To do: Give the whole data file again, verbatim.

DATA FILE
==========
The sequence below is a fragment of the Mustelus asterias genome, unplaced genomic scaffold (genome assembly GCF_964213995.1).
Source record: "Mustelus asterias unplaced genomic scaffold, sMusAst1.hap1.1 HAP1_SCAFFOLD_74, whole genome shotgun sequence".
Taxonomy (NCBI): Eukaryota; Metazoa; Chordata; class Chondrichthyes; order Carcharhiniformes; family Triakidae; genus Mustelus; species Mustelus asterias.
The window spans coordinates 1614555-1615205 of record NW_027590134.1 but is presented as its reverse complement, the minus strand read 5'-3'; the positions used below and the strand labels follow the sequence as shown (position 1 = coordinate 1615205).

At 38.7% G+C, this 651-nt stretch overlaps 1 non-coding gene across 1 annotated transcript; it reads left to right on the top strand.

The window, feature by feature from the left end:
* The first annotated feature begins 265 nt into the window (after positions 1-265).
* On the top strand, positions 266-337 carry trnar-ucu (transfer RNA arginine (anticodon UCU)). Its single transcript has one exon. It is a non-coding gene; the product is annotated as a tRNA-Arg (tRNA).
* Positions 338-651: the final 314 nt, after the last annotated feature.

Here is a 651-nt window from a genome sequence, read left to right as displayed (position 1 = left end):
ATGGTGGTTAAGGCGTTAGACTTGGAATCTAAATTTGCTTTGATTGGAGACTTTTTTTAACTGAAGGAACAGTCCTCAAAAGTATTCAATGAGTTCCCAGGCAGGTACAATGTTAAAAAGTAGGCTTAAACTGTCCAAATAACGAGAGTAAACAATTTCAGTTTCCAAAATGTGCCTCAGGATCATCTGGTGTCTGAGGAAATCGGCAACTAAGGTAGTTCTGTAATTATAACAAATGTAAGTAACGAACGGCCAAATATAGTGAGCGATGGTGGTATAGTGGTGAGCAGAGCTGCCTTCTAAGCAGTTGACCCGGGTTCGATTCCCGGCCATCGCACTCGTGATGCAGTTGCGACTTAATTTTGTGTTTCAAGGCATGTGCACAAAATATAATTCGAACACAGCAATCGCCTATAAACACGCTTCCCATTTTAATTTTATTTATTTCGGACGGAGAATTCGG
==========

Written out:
The sequence below is a fragment of the Mustelus asterias genome, unplaced genomic scaffold (genome assembly GCF_964213995.1).
Source record: "Mustelus asterias unplaced genomic scaffold, sMusAst1.hap1.1 HAP1_SCAFFOLD_74, whole genome shotgun sequence".
Taxonomy (NCBI): Eukaryota; Metazoa; Chordata; class Chondrichthyes; order Carcharhiniformes; family Triakidae; genus Mustelus; species Mustelus asterias.
The window spans coordinates 1614555-1615205 of record NW_027590134.1 but is presented as its reverse complement, the minus strand read 5'-3'; the positions used below and the strand labels follow the sequence as shown (position 1 = coordinate 1615205).

At 38.7% G+C, this 651-nt stretch overlaps 1 non-coding gene across 1 annotated transcript; it reads left to right on the top strand.

The window, feature by feature from the left end:
* The first annotated feature begins 265 nt into the window (after positions 1-265).
* On the top strand, positions 266-337 carry trnar-ucu (transfer RNA arginine (anticodon UCU)). Its single transcript has one exon. It is a non-coding gene; the product is annotated as a tRNA-Arg (tRNA).
* Positions 338-651: the final 314 nt, after the last annotated feature.

Here is a 651-nt window from a genome sequence, read left to right as displayed (position 1 = left end):
ATGGTGGTTAAGGCGTTAGACTTGGAATCTAAATTTGCTTTGATTGGAGACTTTTTTTAACTGAAGGAACAGTCCTCAAAAGTATTCAATGAGTTCCCAGGCAGGTACAATGTTAAAAAGTAGGCTTAAACTGTCCAAATAACGAGAGTAAACAATTTCAGTTTCCAAAATGTGCCTCAGGATCATCTGGTGTCTGAGGAAATCGGCAACTAAGGTAGTTCTGTAATTATAACAAATGTAAGTAACGAACGGCCAAATATAGTGAGCGATGGTGGTATAGTGGTGAGCAGAGCTGCCTTCTAAGCAGTTGACCCGGGTTCGATTCCCGGCCATCGCACTCGTGATGCAGTTGCGACTTAATTTTGTGTTTCAAGGCATGTGCACAAAATATAATTCGAACACAGCAATCGCCTATAAACACGCTTCCCATTTTAATTTTATTTATTTCGGACGGAGAATTCGG